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Sense and Sensibility

Austen, Jane, 1775-1817 (Book - 2003 )
Average Rating: 4 stars out of 5.
Sense and Sensibility


Item Details

Authors: Austen, Jane, 1775-1817
Statement of Responsibility: Jane Austen ; edited with an introduction by Ros Ballaster, with the original Penguin Classics introduction by Tony Tanner
Title: Sense and sensibility
Publisher: London :, Penguin,, 2003
Characteristics: xxxv, 409 p. ;,20 cm.
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Report This Apr 13, 2014
  • sofa2001 rated this: 3 stars out of 5.

First Jane Austen book I've read. It's long and boring, but I find the situation comical. Elinor's and Marianne's beaux seem to have other beaux, and you just have to wait and find out what happens!

Report This May 27, 2013
  • Darryl rated this: 5 stars out of 5.

05/26/2013

Report This Jul 16, 2012
  • Agent13 rated this: 4 stars out of 5.

This is the first Austen book I've read. It came across, at first, as a soap opera written in a flowerly, pretentious manner. However, upon second thought, Austen's feminine "sense" comes through in the story of the Dashwood sisters and how they, in the final analysis, better all those in their social circle. Her writing style does take some time getting used to, though.

Report This Jun 23, 2012
  • TKasongo rated this: 5 stars out of 5.

A true classic! It's just sad about Willoughby and Marianne :( I watched the movie afterwards and they just took out some characters; like one of the Steele sisters and Lady Middleton and her kids!

Report This Jun 01, 2012
  • theorbys rated this: 5 stars out of 5.

My personal least favorite Jane Austen, it is still 5 stars. Jane Austen's worst (and I don't really think of it that way, it is only my taste in question) is among the best written in the English language.

Report This May 15, 2012
  • Piemanthe3rd rated this: 2.5 stars out of 5.

I'm generally doubtful about the quality of so-called "literary classics" as it often seems to me that people tout about how amazing they are and sing praises about them all the way to high heaven, when in reality the books only really important quality is that it is famous for being a literary classic. It's like the Kardashian's, or Paris Hilton: Famous for being famous, and people seem to love them though others don't quite know why. That being said, I give these classics a chance, and Sense and Sensibility is one such novel I gave a chance to. I have to say, I was surprised at how much I enjoyed the book. It began a tad slow, but by the middle I was enjoying myself a great deal. I saw where the story was going, and thought it might end one way that would have left me entirely satisfied... and then it didn't. Instead it went completely cliche and ended with a "But then everyone realized their true feelings for everyone finally and they all got married!" kind of ending you expect from a high school roman novel, not a classic that some people feel supports early femminist ideas. So to sum up, pretty good book, but the ending ruins it.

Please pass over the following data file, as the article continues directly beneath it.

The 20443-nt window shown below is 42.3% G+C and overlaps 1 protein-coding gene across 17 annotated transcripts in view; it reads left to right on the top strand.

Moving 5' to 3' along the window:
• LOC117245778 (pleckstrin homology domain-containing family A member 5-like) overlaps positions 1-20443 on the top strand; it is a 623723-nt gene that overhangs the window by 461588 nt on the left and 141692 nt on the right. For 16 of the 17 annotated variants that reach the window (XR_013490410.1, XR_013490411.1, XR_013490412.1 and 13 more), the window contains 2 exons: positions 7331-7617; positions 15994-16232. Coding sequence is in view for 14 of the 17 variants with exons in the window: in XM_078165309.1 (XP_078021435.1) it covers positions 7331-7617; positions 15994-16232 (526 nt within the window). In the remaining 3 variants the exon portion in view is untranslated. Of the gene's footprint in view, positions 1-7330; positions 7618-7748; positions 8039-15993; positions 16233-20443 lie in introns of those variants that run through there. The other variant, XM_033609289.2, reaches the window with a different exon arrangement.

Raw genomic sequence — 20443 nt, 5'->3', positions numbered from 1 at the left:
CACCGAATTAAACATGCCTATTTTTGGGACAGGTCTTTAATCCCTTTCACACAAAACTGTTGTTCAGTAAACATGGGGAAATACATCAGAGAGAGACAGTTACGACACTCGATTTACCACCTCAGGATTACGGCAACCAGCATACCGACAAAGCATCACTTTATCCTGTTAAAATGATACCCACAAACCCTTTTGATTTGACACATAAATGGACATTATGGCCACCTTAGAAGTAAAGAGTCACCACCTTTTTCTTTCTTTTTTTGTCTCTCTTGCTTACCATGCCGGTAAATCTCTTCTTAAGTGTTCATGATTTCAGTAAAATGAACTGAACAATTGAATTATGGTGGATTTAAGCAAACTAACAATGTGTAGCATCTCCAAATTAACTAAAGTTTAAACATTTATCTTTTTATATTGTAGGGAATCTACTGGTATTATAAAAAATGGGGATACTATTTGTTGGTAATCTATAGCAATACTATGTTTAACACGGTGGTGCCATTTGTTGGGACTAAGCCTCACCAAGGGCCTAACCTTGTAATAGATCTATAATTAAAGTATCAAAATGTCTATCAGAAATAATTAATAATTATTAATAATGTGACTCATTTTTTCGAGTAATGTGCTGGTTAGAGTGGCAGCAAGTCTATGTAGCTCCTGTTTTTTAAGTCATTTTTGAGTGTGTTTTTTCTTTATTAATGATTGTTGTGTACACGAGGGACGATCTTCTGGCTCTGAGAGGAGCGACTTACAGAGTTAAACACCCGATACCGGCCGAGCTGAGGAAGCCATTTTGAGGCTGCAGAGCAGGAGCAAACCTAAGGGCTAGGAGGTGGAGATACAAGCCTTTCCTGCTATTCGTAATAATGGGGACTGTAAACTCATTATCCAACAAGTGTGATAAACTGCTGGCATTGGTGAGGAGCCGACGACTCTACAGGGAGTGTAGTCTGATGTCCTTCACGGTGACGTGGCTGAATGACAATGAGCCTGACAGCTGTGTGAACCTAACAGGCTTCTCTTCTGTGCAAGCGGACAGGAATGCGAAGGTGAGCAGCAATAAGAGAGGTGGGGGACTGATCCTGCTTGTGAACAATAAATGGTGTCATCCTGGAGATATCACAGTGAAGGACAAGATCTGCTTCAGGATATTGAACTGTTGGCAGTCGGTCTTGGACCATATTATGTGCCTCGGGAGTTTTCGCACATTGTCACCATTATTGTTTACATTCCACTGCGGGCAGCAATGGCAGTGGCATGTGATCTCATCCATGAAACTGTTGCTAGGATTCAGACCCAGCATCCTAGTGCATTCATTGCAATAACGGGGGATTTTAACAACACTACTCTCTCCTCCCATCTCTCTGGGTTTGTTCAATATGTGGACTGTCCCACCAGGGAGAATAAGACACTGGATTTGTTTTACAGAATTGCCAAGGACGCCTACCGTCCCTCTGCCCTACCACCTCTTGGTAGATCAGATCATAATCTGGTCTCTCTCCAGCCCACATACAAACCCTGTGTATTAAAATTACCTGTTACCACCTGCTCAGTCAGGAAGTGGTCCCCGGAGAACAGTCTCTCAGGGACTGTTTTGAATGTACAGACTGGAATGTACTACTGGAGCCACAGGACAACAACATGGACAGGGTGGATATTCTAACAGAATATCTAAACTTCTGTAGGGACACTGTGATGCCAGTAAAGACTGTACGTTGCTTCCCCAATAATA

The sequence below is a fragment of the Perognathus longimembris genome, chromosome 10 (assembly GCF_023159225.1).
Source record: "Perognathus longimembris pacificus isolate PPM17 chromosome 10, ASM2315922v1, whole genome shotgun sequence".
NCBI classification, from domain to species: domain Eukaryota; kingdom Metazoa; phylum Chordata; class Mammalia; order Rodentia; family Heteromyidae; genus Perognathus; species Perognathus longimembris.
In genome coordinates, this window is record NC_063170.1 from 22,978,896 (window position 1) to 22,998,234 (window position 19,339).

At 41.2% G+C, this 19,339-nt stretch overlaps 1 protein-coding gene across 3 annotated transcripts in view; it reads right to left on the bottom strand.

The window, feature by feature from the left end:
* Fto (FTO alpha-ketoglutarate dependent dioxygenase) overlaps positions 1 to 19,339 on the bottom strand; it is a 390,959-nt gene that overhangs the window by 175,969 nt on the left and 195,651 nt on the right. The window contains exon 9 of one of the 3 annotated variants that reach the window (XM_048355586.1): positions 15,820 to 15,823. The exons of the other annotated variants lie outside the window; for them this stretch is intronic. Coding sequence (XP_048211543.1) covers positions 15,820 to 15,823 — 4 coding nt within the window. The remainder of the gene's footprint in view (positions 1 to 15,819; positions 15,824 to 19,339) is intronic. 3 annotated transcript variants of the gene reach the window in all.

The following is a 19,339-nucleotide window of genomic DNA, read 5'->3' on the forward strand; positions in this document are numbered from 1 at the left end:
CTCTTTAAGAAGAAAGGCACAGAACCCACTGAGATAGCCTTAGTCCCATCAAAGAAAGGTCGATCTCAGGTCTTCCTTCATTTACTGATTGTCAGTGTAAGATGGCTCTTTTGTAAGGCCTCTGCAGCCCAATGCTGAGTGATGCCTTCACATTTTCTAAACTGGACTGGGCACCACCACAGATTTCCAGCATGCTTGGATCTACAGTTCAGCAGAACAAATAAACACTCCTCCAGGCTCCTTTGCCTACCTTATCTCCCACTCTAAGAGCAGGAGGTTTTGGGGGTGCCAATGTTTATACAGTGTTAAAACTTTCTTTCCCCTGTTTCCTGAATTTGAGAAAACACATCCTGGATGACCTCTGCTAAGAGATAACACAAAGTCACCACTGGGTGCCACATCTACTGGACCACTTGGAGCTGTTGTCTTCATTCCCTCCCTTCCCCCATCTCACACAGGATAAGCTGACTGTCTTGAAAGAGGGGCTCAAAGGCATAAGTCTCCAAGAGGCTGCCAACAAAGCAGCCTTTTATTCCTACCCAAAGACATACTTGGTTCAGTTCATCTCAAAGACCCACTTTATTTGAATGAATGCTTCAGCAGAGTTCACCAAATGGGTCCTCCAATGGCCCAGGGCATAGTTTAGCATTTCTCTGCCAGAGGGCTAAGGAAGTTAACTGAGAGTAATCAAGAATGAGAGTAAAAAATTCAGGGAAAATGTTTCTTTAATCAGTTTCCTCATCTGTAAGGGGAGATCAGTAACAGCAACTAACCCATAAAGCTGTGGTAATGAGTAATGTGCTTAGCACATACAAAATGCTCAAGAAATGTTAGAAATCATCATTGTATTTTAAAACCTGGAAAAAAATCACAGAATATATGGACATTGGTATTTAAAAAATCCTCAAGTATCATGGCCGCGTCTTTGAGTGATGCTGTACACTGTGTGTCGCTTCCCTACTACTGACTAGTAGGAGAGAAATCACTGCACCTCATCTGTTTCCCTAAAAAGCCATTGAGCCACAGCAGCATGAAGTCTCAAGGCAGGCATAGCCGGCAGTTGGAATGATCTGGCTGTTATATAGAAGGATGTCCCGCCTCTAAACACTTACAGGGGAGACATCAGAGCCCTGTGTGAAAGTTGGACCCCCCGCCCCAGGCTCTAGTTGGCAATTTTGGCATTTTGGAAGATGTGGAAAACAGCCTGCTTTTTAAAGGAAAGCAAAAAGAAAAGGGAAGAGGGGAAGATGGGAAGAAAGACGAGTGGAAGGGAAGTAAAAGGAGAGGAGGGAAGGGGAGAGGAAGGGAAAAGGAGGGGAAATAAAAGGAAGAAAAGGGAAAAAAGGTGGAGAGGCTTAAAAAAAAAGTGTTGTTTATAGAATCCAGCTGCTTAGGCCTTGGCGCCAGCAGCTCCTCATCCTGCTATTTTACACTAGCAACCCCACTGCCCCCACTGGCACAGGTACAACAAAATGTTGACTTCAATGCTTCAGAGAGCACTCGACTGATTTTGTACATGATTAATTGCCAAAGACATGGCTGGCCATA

Report This Oct 01, 2011
  • Veepea rated this: 3.5 stars out of 5.

One of my least favourite Jane Austen books, along with Emma. I couldn't relate well to the characters, and I never like it when one of the heroines ends up with someone old enough to be her father. Why couldn't he have married their mother who was closer to his age? She needs love, too!

Report This Jan 30, 2011
  • lisahiggs rated this: 2.5 stars out of 5.

Elinor (the sense) and Edward love each other while Colonel Brandon loves Marianne (the sensibility). Since all of Elinor and Edward’s interactions happen before the novel opens, you have to take Elinor’s word for it. You certainly can’t go by Edward’s actions, since he is almost never around – and when he is, he is engaged to Lucy. Whenever Colonel Brandon visits the Dashwoods, he spends all his time with Elinor, not Marianne; and whenever Elinor speaks of Colonel Brandon it is with more fondness than she displays towards anyone else, including Edward. Yet somehow Elinor and Edward marry, and so do Marianne and Colonel Brandon. Didn’t see that coming.

Report This Jan 05, 2011
  • Noco5 rated this: 4.5 stars out of 5.

Slow to start off but gets really interesting after!

Report This Oct 29, 2010
  • GuyN rated this: 4.5 stars out of 5.

Like a German verb*, Austen's wit often comes, barbed, almost hidden, near the tail of the sentence. "He was giving orders...finally arranged (the toothpick cases) by his own inventive fancy...to imprint on Elinor the remembrance of a person and face, of strong, natural, sterling insignificance, though adorned in the first style of fashion." She almost seems to be politely complimenting a character until she cracks the whip and delivers the withering, almost snarky, blow. "Sterling insignificance" indeed! Published in 1811, S&S is arguably the first modern psychological novel (OK, I hear the French cry, "La Princesse de Cleves" or "Manon Lescaut", so you can have your own opinion.) *"Whenever the literary German dives into a sentence, that is the last you are going to see of him till he emerges on the other side of his Atlantic with his verb in his mouth." - A Connecticut Yankee in King Arthur's Court, Mark Twain

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Report This Nov 03, 2011
  • crystal_dark rated this: 4.5 stars out of 5.

“It isn't what we say or think that defines us, but what we do.”

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